The humble belt. It may not seem like much, but without it, your style credentials – not to mention your trousers – can quickly fall down.
A simple strip of leather or canvas that separates top from bottom, this age-old accessory can be used to tie a look together or punctuate it, adding colour and depth. It’s a prime example of the idea that the smallest details often make the biggest difference. That’s what makes a good selection of belts a must for any self-respecting gent.
“Selection” is the key word here, because not all belts are created equal. Formal and casual settings demand different styles. And with each comes a variety of leathery and canvas subcategories. From the colourful to the classic, here we rundown the must-own belt styles, along with the info you should be armed with prior to parting with your cash.
There are four key materials to consider when selecting a belt: leather, suede, canvas and woven. All can be worn in casual settings, but only the first should be worn formally. If formal is your end goal, opt for a slightly thinner style (somewhere around an inch in width) with minimal detailing and a classic metal buckle fastening.
Belts are traditionally sold in sizes that correspond to waist measurements. You will either find a single measurement (e.g. 34″) or a range (e.g. 32″-34″). The former signifies the distance between the start of the buckle and the middle hole of the belt. For the latter, the first measurement is from the start of the buckle to the closest hole (i.e. the tightest the belt can be fastened), while the second runs to the middle hole.
When it comes to width stick between an inch to an inch and a half, which will ensure your belt is not so skinny that it won’t fill your trouser loops, but doesn’t look so wide that it passes as a weightlifting aid.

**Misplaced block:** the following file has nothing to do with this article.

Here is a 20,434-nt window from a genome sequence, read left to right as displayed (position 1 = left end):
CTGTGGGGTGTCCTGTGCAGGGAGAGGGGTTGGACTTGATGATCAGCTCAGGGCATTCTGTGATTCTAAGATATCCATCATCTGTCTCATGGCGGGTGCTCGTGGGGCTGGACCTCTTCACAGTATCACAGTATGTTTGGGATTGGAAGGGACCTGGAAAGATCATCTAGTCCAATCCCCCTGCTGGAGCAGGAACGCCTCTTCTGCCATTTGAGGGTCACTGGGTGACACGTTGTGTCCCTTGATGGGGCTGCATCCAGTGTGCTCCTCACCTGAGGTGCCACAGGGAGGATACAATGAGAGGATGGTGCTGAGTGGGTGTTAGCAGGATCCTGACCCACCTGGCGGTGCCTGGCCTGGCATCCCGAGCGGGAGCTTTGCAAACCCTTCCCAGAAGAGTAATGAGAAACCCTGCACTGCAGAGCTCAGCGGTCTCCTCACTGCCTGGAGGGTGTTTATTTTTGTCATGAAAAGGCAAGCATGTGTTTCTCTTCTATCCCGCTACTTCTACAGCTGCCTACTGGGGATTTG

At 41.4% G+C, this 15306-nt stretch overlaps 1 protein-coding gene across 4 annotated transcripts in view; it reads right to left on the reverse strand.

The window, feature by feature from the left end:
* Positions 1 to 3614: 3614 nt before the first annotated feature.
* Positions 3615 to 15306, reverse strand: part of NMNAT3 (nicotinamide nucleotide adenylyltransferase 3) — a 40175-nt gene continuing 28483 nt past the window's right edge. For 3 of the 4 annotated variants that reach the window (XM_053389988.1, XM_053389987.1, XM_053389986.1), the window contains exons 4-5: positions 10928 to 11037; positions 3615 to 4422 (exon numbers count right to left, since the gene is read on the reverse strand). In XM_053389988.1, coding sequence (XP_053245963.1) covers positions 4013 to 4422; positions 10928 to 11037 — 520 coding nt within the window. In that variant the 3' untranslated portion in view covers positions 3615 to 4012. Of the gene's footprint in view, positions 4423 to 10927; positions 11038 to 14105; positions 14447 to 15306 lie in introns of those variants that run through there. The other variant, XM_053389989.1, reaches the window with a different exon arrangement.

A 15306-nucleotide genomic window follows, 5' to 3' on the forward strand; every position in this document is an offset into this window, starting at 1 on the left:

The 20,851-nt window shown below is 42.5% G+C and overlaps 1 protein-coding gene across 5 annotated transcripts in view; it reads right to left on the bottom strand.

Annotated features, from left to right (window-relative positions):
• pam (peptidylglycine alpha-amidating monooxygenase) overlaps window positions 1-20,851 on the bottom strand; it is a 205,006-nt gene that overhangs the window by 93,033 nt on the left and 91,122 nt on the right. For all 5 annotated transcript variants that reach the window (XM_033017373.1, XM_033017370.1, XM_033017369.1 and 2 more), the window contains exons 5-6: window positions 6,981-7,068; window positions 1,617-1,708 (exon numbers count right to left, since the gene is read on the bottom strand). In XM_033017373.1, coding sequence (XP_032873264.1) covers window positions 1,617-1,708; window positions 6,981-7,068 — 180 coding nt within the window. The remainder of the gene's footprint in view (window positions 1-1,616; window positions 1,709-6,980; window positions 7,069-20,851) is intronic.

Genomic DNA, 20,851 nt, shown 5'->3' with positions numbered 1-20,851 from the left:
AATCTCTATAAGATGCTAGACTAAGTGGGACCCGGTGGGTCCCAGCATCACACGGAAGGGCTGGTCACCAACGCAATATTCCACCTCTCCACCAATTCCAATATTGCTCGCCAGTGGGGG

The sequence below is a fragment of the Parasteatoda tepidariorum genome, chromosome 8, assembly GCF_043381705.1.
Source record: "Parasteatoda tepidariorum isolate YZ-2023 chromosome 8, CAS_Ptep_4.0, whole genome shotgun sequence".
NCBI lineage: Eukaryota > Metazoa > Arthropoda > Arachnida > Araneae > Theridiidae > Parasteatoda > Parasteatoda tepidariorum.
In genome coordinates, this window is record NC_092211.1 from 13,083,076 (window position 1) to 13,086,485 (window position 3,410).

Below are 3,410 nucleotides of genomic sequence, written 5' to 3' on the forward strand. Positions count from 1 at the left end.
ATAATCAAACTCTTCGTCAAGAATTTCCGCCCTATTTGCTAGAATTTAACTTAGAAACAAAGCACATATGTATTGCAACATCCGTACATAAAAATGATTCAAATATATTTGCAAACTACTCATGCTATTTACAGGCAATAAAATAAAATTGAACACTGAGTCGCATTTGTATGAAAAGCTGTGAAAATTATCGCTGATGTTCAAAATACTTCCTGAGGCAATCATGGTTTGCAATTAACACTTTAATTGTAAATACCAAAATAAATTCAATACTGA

Along with the material and width, the buckle of a belt determines how dressy or casual it is. Tongue buckles are the most common for classic leather belts, while D-rings are popular on casual, canvas belts for the summer. Also consider the type of metal – some people’s skin can get irritated by nickel, so it can be worth spending a little more to ensure higher quality hardware.
Belt colours don’t stop at black or brown. For leather, they’re the two classics all men should own, but in terms of woven and canvas belts, the options are endless. A bold, woven belt can be a good way to add a dash of personality to an otherwise subdued outfit and also has the potential to become a hallmark of your signature style.
Key Belt Styles
When it comes to finding the right belt to match your tailoring, width and material are the most important factors. A formal belt will be leather and slightly thinner than a casual one. Colour really depends on the shade of the suit and what other leathers you’re wearing. A chestnut belt and shoes with a navy suit, for example, is a timeless combination that always looks good. If in doubt, though, it’s impossible to go wrong with a black belt and matching shoes.
Casual Leather & Suede
For smart casual dress codes or just basic day-to-day duties a casual leather or suede belt is the go-to option. These tend to be slightly wider than their formal counterparts and buckles can be more elaborate than a simple tongue closure. Don’t go too elaborate, mind – aim for “classic and timeless” rather than “WWE wrestler”.